European telecommunications provider Lycamobile is planning to shake up Canada’s $18-billion wireless market with a new service aimed at immigrants and other ethnic consumers who regularly talk and text with family and friends living overseas.
Headquartered in London, Lycamobile sells low-cost international mobile calls. It has roughly 20 million customers in 16 countries, including Britain, France, Germany and Australia. The company was established in 2006 with an eye to serving expatriate communities – a multilingual niche market that numbers at least 250 million people around the world.
Lycamobile’s goal is to be in 25 countries by the end of 2013, and Canada is a market in which so-called ethnic consumers wield increasing spending power.
Immigrants are expected to comprise more than 22 per cent of Canada's population by 2017, with visible minorities, such as Chinese and South Asians, making up more than 50 per cent of the population in cities like Vancouver and Toronto by that year. As a result, companies ranging from banks to retailers are tailoring products and services to court ethnic consumers.
Lycamobile Group CEO Milind Kangle said there is pent-up demand for more affordable services that allow consumers to make high-quality and frequent international calls and texts from their mobile phones. Immigrants often keep in daily contact with loved ones around the world, he said, but resent the inconvenience of being tethered to their land lines and webcams, or having to fumble for international calling cards that sometimes provide spotty connections.
“This is a lifeline service. We believe that our customers should get the same quality connection as any other customer would get in any other part of the world,” Mr. Kangle said. “And we believe that the communication should be affordable – as in they should be able to make daily calls without having to feel the pinch in their wallet.”
As a “mobile virtual network operator,” or MVNO, Lycamobile does not own spectrum or cellphone towers. Instead, its business model is based on agreements that allow it to lease space on an existing carrier’s network. Retailers such as Loblaw Cos Ltd. and Petro-Canada offer wireless services under MVNO deals.
Lycamobile is currently in talks with a number of Canadian carriers. Mr. Kangle declined to provide specifics due to confidentiality agreements, but the company is looking for a Canadian partner that uses GSM network technology.
Rogers Communications Inc. is Canada’s biggest GSM-based carrier and is also considered an industry leader with respect to MVNO partnerships. The Toronto-based carrier has signed just less than 20 of those MVNO deals and operates a national wireless network.
BCE Inc. and Telus Corp. also support MVNO partnerships. Both could potentially partner with Lycamobile, but their newer shared network may have trouble supporting older GSM-based handsets.
Lycamobile, which recently opened an office in Toronto, is aiming for a Canadian launch this year. Although it plans to provide a national service, it will initially focus on major urban centres like Vancouver, Toronto and Montreal, offering unlimited and pay-as-you-go plans.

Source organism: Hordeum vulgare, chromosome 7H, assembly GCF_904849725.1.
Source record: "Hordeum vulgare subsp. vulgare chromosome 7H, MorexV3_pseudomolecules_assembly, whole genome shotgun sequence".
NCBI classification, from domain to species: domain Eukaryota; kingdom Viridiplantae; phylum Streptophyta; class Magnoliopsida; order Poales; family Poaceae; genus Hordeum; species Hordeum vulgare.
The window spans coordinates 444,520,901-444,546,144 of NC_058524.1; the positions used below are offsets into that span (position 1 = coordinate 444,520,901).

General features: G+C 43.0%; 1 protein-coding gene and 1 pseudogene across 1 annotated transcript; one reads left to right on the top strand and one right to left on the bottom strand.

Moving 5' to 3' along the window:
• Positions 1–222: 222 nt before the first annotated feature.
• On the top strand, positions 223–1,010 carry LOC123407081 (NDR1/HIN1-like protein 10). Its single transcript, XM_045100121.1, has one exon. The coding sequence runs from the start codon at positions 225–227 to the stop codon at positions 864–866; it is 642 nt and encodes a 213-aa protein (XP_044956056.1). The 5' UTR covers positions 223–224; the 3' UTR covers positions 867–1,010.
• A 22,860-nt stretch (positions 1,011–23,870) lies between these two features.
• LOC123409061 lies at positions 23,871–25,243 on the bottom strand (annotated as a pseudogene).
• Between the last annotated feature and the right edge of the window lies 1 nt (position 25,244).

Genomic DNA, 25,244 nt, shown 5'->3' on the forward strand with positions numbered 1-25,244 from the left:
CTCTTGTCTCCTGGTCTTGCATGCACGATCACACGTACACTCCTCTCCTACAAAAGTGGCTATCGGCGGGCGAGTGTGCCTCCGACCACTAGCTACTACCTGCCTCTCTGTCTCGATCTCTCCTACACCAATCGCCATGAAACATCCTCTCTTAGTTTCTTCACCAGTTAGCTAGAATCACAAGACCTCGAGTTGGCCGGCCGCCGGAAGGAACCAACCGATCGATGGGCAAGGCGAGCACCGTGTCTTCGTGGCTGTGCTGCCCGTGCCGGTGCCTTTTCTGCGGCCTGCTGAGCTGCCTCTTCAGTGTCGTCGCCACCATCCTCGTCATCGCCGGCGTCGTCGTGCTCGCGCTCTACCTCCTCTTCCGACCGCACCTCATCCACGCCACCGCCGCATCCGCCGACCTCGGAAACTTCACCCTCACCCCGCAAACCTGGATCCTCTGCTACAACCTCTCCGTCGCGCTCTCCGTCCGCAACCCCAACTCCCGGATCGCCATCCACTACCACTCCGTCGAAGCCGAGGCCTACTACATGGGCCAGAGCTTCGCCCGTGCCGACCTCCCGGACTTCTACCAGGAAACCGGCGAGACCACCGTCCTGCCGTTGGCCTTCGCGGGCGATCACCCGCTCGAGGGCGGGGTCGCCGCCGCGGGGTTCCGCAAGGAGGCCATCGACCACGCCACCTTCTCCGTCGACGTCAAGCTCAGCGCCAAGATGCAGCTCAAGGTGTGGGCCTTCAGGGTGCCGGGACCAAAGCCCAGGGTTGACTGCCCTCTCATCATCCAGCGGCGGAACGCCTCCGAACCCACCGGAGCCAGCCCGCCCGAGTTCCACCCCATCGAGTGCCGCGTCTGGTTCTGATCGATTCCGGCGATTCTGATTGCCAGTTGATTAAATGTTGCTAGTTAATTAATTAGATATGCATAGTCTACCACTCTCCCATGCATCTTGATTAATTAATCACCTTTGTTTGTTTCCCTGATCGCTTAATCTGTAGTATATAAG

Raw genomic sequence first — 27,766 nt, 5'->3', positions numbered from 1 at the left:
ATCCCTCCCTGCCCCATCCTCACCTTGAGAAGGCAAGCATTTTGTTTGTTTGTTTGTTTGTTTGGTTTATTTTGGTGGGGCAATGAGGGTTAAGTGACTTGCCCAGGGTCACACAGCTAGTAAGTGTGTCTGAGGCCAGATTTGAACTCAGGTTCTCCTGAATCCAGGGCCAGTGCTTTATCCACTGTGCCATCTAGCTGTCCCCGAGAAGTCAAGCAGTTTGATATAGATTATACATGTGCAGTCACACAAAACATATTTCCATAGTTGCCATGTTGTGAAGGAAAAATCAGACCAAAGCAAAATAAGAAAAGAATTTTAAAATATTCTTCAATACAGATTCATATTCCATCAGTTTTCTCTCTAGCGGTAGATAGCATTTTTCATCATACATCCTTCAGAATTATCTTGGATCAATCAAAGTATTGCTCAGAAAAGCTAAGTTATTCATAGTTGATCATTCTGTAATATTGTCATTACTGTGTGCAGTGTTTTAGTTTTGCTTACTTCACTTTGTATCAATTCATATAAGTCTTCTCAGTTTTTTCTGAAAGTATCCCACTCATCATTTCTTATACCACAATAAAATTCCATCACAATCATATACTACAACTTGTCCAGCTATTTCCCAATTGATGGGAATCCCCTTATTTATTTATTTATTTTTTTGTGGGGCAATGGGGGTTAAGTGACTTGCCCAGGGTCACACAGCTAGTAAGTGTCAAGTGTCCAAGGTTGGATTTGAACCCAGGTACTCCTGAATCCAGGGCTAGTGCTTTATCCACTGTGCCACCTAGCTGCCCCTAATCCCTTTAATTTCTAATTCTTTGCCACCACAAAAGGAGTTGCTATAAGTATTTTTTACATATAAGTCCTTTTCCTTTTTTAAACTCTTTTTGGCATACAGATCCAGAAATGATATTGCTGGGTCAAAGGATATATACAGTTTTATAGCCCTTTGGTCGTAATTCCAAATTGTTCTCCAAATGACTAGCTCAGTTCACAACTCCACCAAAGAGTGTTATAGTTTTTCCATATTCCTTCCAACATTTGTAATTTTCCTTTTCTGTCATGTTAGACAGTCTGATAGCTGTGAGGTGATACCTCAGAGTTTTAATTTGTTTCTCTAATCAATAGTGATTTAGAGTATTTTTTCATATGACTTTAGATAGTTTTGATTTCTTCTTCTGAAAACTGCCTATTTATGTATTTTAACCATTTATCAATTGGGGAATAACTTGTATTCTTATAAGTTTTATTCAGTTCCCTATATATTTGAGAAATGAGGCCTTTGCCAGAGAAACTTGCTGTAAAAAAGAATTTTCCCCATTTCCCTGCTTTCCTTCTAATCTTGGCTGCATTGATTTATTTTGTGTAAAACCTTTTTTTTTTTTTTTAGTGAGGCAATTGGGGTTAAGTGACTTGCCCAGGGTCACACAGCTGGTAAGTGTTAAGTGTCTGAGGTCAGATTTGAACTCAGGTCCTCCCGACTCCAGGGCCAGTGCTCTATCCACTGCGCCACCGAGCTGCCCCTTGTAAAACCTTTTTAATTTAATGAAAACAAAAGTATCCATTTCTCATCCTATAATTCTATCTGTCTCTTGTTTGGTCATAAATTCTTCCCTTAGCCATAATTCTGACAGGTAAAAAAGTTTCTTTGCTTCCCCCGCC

“We will target, of course, the bigger communities – the Asian communities, the Chinese communities, the Indian communities and what have you. But typically Lyca’s approach is not to exclude any particular community,” Mr. Kangle said.
To use Lycamobile’s service, a consumer needs an unlocked GSM handset. She would then insert a Lycamobile SIM card and power up her device. Although the company does not sell handsets, Mr. Kangle says most consumers have at least one old handset lying around at home, adding availability of devices has never been an issue.
Zunaira Anderson, a 28-year-old resident of Woodbridge, Ont., knows firsthand the high cost of using mobile phones to keep in touch with her family and friends in Pakistan. She calls her mother every day. Although she uses free Web-based services like Skype, she also spends hundreds of dollars each month to call overseas on her Internet-based land line and her cellphone.
“I make the calls and he gets the shock,” she says of her husband, Chris Rayan Anderson, who manages the bills.
“You feel empty if you don’t talk to your parents. It’s like our ties are so strong. We’re so strongly in touch with each other,” she said. “I have to be in touch with them all the time. You know, when your parents are older, you are kind of more scared and you want to stay in touch more.”
Winnipeg resident Hemant Shah is also hunting for cheaper alternatives for international calls. As an international marketing consultant, he frequently calls India, Saudi Arabia, Russia and a variety of West Asian countries from his mobile phone.
“It is not only keeping in touch with the family, but it is a business purpose also,” he said of his smartphone. Although he often hunts for Wi-Fi hot spots when travelling, that approach is not always convenient.
“We are hooked up with the cellular phone today. Part of life has become a BlackBerry or iPhone. It has become a necessity of life.”Report Typo/Error
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